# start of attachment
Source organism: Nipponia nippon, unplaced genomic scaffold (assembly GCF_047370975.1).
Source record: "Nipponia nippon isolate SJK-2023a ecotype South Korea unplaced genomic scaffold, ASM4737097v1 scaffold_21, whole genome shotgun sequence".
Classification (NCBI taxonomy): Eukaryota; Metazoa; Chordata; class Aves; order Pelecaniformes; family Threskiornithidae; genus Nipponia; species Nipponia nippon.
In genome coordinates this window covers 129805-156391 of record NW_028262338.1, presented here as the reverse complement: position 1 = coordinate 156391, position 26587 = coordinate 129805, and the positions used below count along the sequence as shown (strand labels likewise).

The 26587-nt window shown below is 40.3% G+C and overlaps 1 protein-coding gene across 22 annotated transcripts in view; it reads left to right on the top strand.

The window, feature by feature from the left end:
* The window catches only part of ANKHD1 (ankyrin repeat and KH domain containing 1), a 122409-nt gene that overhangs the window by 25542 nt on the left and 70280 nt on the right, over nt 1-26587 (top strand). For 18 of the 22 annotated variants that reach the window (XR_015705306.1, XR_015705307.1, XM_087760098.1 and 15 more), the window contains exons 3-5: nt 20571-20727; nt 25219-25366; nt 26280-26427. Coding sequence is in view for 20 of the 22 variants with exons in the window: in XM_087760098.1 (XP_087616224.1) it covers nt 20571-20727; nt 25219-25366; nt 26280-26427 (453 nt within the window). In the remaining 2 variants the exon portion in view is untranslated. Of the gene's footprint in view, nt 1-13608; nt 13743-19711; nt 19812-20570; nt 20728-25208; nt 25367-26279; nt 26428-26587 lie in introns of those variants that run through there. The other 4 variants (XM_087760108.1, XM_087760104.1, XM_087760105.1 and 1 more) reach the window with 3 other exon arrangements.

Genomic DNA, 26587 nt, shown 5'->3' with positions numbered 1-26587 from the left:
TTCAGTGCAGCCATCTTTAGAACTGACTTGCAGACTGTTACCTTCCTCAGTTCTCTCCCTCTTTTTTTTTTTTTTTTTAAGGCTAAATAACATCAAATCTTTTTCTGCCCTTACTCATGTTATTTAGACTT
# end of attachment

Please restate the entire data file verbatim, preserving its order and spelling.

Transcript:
Source organism: Nipponia nippon, unplaced genomic scaffold (assembly GCF_047370975.1).
Source record: "Nipponia nippon isolate SJK-2023a ecotype South Korea unplaced genomic scaffold, ASM4737097v1 scaffold_21, whole genome shotgun sequence".
Classification (NCBI taxonomy): Eukaryota; Metazoa; Chordata; class Aves; order Pelecaniformes; family Threskiornithidae; genus Nipponia; species Nipponia nippon.
In genome coordinates this window covers 129805-156391 of record NW_028262338.1, presented here as the reverse complement: position 1 = coordinate 156391, position 26587 = coordinate 129805, and the positions used below count along the sequence as shown (strand labels likewise).

The 26587-nt window shown below is 40.3% G+C and overlaps 1 protein-coding gene across 22 annotated transcripts in view; it reads left to right on the top strand.

The window, feature by feature from the left end:
* The window catches only part of ANKHD1 (ankyrin repeat and KH domain containing 1), a 122409-nt gene that overhangs the window by 25542 nt on the left and 70280 nt on the right, over nt 1-26587 (top strand). For 18 of the 22 annotated variants that reach the window (XR_015705306.1, XR_015705307.1, XM_087760098.1 and 15 more), the window contains exons 3-5: nt 20571-20727; nt 25219-25366; nt 26280-26427. Coding sequence is in view for 20 of the 22 variants with exons in the window: in XM_087760098.1 (XP_087616224.1) it covers nt 20571-20727; nt 25219-25366; nt 26280-26427 (453 nt within the window). In the remaining 2 variants the exon portion in view is untranslated. Of the gene's footprint in view, nt 1-13608; nt 13743-19711; nt 19812-20570; nt 20728-25208; nt 25367-26279; nt 26428-26587 lie in introns of those variants that run through there. The other 4 variants (XM_087760108.1, XM_087760104.1, XM_087760105.1 and 1 more) reach the window with 3 other exon arrangements.

Genomic DNA, 26587 nt, shown 5'->3' with positions numbered 1-26587 from the left:
TTCAGTGCAGCCATCTTTAGAACTGACTTGCAGACTGTTACCTTCCTCAGTTCTCTCCCTCTTTTTTTTTTTTTTTTTAAGGCTAAATAACATCAAATCTTTTTCTGCCCTTACTCATGTTATTTAGACTT